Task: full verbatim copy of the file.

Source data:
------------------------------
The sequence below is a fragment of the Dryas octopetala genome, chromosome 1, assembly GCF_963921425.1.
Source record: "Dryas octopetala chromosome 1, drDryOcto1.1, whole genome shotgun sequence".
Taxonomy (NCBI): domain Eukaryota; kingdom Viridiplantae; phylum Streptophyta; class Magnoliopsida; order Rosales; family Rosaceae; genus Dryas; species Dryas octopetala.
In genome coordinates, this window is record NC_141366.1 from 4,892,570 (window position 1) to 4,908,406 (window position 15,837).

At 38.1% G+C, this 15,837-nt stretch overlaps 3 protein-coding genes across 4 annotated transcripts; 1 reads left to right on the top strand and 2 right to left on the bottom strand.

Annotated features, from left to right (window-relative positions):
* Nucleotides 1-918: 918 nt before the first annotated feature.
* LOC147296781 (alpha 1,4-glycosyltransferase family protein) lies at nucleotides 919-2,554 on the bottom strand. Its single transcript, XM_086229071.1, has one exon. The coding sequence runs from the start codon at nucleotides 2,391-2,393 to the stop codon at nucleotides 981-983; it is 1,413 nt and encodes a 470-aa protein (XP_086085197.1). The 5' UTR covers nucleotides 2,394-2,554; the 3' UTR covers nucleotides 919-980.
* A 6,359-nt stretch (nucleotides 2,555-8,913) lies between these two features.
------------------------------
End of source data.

The sequence below is a fragment of the Dryas octopetala genome, chromosome 1, assembly GCF_963921425.1.
Source record: "Dryas octopetala chromosome 1, drDryOcto1.1, whole genome shotgun sequence".
Taxonomy (NCBI): domain Eukaryota; kingdom Viridiplantae; phylum Streptophyta; class Magnoliopsida; order Rosales; family Rosaceae; genus Dryas; species Dryas octopetala.
In genome coordinates, this window is record NC_141366.1 from 4,892,570 (window position 1) to 4,908,406 (window position 15,837).

At 38.1% G+C, this 15,837-nt stretch overlaps 3 protein-coding genes across 4 annotated transcripts; 1 reads left to right on the top strand and 2 right to left on the bottom strand.

Annotated features, from left to right (window-relative positions):
* Nucleotides 1-918: 918 nt before the first annotated feature.
* LOC147296781 (alpha 1,4-glycosyltransferase family protein) lies at nucleotides 919-2,554 on the bottom strand. Its single transcript, XM_086229071.1, has one exon. The coding sequence runs from the start codon at nucleotides 2,391-2,393 to the stop codon at nucleotides 981-983; it is 1,413 nt and encodes a 470-aa protein (XP_086085197.1). The 5' UTR covers nucleotides 2,394-2,554; the 3' UTR covers nucleotides 919-980.
* A 6,359-nt stretch (nucleotides 2,555-8,913) lies between these two features.